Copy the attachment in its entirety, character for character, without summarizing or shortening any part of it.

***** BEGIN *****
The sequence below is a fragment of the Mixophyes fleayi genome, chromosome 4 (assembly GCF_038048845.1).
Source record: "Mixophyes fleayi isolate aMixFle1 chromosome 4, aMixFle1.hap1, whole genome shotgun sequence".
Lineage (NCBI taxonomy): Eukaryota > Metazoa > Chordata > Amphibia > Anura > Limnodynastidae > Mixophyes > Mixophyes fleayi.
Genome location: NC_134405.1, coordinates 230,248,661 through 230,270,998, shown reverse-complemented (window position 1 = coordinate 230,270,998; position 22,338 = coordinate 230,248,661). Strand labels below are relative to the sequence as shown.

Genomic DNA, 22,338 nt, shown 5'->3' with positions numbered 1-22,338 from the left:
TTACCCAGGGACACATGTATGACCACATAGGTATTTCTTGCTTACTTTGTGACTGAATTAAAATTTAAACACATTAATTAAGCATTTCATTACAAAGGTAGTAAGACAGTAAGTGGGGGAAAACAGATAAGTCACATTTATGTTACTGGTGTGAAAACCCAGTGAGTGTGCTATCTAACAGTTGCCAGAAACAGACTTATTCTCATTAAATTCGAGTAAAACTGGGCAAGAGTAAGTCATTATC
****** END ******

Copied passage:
The sequence below is a fragment of the Mixophyes fleayi genome, chromosome 4 (assembly GCF_038048845.1).
Source record: "Mixophyes fleayi isolate aMixFle1 chromosome 4, aMixFle1.hap1, whole genome shotgun sequence".
Lineage (NCBI taxonomy): Eukaryota > Metazoa > Chordata > Amphibia > Anura > Limnodynastidae > Mixophyes > Mixophyes fleayi.
Genome location: NC_134405.1, coordinates 230,248,661 through 230,270,998, shown reverse-complemented (window position 1 = coordinate 230,270,998; position 22,338 = coordinate 230,248,661). Strand labels below are relative to the sequence as shown.

Genomic DNA, 22,338 nt, shown 5'->3' with positions numbered 1-22,338 from the left:
TTACCCAGGGACACATGTATGACCACATAGGTATTTCTTGCTTACTTTGTGACTGAATTAAAATTTAAACACATTAATTAAGCATTTCATTACAAAGGTAGTAAGACAGTAAGTGGGGGAAAACAGATAAGTCACATTTATGTTACTGGTGTGAAAACCCAGTGAGTGTGCTATCTAACAGTTGCCAGAAACAGACTTATTCTCATTAAATTCGAGTAAAACTGGGCAAGAGTAAGTCATTATC